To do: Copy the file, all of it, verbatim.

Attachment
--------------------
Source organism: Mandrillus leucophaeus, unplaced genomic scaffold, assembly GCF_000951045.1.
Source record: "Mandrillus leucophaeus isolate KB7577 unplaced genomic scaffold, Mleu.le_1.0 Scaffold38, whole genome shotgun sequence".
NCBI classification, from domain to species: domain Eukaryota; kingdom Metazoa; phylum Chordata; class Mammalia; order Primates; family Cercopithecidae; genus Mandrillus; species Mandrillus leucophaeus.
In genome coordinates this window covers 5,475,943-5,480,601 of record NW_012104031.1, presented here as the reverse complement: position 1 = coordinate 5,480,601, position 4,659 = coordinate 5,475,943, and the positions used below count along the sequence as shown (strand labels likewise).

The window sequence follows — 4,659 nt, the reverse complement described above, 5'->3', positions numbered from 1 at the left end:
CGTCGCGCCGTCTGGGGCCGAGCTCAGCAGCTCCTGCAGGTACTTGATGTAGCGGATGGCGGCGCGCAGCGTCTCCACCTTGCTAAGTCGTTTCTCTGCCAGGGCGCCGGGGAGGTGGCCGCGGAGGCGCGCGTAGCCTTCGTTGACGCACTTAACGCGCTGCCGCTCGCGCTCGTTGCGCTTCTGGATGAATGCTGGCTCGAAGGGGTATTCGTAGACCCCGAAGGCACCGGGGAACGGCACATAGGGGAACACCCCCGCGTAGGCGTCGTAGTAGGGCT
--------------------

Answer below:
Source organism: Mandrillus leucophaeus, unplaced genomic scaffold, assembly GCF_000951045.1.
Source record: "Mandrillus leucophaeus isolate KB7577 unplaced genomic scaffold, Mleu.le_1.0 Scaffold38, whole genome shotgun sequence".
NCBI classification, from domain to species: domain Eukaryota; kingdom Metazoa; phylum Chordata; class Mammalia; order Primates; family Cercopithecidae; genus Mandrillus; species Mandrillus leucophaeus.
In genome coordinates this window covers 5,475,943-5,480,601 of record NW_012104031.1, presented here as the reverse complement: position 1 = coordinate 5,480,601, position 4,659 = coordinate 5,475,943, and the positions used below count along the sequence as shown (strand labels likewise).

The window sequence follows — 4,659 nt, the reverse complement described above, 5'->3', positions numbered from 1 at the left end:
CGTCGCGCCGTCTGGGGCCGAGCTCAGCAGCTCCTGCAGGTACTTGATGTAGCGGATGGCGGCGCGCAGCGTCTCCACCTTGCTAAGTCGTTTCTCTGCCAGGGCGCCGGGGAGGTGGCCGCGGAGGCGCGCGTAGCCTTCGTTGACGCACTTAACGCGCTGCCGCTCGCGCTCGTTGCGCTTCTGGATGAATGCTGGCTCGAAGGGGTATTCGTAGACCCCGAAGGCACCGGGGAACGGCACATAGGGGAACACCCCCGCGTAGGCGTCGTAGTAGGGCT